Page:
Called “a laureate of American low life” by Time magazine, Charles Bukowski (1920-1994) was a prolific poet and writer. His subject matter was often drawn from his own storied existence: work drudgery, drunkenness, sex, gambling, and the craft of writing. Uncompromising and confrontational, Bukowski’s style of writing has been categorized as “transgressive fiction” or “dirty realism.” His work often reflects the very un-Hollywood side of the City of Angels. Popturf user prof_improbable has been good enough to provide us a number of entries associated with this inimitable writer.
Born in Andernach, Germany on August 16, 1920, Bukowski was the son of an American soldier and a German mother. His family moved to America a few years later- sailing across the Atlantic, stopping in Baltimore, and then moving on to Los Angeles where they initially stayed with some relatives in Pasadena, CA.
The family moved to their long-term home at 2122 S. Longwood Ave in Los Angeles. Charles lived here off and on from 1926 onward. While at this residence, Bukowski started at the Mount Vernon Junior High School in 1933. In 1936, he enrolled at Susan Miller Dorsey High School, and transferred to Los Angeles High School in 1937. It was at this location that Bukowski’s father threw his writings and possessions on the front lawn after reading his short stories.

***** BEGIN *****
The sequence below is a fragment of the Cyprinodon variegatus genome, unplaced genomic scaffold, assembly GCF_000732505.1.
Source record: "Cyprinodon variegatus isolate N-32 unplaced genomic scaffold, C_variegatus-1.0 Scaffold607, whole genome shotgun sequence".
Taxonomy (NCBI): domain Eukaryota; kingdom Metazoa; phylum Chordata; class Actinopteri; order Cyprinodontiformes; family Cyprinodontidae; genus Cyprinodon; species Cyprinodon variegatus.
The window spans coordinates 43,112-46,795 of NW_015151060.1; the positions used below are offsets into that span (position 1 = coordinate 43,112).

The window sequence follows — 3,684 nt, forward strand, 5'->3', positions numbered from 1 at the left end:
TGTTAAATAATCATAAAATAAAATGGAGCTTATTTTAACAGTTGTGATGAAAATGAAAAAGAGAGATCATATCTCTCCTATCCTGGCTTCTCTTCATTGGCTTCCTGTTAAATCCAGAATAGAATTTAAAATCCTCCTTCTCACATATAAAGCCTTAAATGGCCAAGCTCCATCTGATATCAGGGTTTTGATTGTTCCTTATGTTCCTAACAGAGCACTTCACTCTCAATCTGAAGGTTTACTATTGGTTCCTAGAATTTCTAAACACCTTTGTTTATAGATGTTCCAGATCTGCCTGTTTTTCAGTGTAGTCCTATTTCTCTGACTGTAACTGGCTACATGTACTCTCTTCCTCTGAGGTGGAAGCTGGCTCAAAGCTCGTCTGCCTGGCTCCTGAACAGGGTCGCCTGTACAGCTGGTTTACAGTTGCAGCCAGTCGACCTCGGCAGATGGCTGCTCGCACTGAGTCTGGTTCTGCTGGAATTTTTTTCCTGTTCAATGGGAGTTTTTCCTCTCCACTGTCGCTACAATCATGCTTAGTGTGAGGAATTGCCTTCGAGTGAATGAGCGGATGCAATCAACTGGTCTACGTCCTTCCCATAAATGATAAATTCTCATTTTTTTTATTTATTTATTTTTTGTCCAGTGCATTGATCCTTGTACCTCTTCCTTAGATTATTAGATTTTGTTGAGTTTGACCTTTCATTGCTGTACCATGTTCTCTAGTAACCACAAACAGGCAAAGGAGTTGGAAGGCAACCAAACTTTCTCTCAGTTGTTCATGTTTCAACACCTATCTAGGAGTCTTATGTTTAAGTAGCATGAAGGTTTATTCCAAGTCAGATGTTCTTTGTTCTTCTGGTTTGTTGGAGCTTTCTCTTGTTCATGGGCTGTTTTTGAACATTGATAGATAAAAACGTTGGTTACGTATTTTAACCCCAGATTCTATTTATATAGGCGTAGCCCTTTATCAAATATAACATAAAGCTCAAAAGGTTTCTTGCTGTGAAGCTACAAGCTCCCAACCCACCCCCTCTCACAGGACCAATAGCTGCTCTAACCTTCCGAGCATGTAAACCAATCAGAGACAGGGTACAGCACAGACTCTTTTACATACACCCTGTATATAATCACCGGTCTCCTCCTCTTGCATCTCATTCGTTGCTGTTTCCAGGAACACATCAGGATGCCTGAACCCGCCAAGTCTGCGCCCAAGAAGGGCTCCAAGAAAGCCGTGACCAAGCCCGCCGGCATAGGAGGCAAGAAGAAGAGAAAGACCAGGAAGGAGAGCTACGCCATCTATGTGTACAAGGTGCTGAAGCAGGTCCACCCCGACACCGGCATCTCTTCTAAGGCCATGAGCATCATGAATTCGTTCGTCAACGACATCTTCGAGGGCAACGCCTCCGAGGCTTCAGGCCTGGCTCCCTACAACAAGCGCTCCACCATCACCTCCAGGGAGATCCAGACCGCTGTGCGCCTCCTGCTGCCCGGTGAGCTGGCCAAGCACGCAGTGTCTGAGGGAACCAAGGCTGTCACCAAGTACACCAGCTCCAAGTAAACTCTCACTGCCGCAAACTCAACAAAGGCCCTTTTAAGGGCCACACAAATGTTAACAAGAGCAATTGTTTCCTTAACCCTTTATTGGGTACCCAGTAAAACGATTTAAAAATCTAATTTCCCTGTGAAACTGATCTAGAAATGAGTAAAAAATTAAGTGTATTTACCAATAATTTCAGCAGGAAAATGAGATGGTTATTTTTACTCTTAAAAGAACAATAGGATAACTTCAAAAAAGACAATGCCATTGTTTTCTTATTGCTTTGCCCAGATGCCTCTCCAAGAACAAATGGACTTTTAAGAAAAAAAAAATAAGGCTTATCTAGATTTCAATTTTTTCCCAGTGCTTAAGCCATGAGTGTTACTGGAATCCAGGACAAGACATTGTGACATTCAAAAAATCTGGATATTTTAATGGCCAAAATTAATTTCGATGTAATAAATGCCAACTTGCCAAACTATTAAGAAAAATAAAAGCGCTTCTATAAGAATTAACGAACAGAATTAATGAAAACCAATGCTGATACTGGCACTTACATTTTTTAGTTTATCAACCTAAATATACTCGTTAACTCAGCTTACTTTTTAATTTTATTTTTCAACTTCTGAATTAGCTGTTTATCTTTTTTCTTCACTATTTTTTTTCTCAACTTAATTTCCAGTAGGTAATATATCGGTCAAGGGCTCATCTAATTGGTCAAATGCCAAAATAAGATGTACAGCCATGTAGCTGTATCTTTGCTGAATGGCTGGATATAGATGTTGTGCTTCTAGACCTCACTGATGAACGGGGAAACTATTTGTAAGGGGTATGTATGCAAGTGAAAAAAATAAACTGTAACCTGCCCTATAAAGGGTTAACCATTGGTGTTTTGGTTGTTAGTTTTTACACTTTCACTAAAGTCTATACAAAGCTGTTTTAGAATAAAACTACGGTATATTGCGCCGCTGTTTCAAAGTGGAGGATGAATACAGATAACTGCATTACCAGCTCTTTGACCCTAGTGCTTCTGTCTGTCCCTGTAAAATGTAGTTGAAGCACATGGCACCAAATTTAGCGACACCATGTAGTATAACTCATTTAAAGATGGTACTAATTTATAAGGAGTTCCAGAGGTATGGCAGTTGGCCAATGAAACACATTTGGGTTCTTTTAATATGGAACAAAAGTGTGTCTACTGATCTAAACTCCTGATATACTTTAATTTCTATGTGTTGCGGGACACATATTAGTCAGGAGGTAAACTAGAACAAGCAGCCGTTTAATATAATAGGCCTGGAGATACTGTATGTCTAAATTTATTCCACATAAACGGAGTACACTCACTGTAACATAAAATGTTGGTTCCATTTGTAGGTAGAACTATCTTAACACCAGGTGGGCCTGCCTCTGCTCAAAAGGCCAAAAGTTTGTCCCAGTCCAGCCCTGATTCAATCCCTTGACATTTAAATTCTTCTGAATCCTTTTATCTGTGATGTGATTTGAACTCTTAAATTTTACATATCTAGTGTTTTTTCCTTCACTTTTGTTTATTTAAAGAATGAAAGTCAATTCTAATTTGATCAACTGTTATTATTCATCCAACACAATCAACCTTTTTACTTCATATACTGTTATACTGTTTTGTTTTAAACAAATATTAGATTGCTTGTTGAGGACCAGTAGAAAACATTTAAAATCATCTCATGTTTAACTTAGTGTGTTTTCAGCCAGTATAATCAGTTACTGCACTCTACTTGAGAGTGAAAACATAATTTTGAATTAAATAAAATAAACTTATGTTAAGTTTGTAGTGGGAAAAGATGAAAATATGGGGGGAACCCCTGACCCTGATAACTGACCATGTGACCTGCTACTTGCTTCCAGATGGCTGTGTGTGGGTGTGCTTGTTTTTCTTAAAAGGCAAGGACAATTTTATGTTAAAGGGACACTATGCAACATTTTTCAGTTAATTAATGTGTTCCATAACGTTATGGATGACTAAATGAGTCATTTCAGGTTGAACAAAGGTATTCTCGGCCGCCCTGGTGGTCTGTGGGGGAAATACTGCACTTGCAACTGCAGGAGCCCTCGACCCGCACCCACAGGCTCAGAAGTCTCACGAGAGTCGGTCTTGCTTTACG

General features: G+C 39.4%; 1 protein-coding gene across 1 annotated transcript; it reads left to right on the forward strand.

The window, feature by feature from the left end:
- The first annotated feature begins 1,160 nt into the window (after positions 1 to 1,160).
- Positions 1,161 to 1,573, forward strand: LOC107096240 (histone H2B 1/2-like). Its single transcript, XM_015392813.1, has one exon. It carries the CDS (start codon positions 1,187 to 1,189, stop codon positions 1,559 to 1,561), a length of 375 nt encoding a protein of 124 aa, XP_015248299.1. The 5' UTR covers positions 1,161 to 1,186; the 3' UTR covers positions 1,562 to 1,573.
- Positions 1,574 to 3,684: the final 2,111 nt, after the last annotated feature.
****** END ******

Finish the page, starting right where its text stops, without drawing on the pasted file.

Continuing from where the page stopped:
Bukowski often retreated to the library to read classic books. He attended college for a brief time, but then struck out on his own to travel and explore the country. Through his correspondence and writings, a number of his work locations in the Philadelphia area are known. While in Philly, Bukowski spent 17 days in prison on suspicion of draft evasion.
Returning to Los Angeles in 1947, Bukowski found a number of different jobs as he continued to write. After a near-death experience due to an internal hemorrhage caused by a bleeding ulcer, he became rededicated to writing, and his output dramatically increased.
In 1964, Bukowski moved to 5124 DeLongpre Ave, which is now affectionately known as the “Bukowski Bungalow,” and is on the Los Angeles cultural heritage list. He wrote several works here, including Post Office.
Continually rediscovered by new generations of readers, Bukowski’s work continues to inspire and challenge. While this list of locations is by no means comprehensive, it should help to give a glimpse of the world that he described with such unfiltered passion.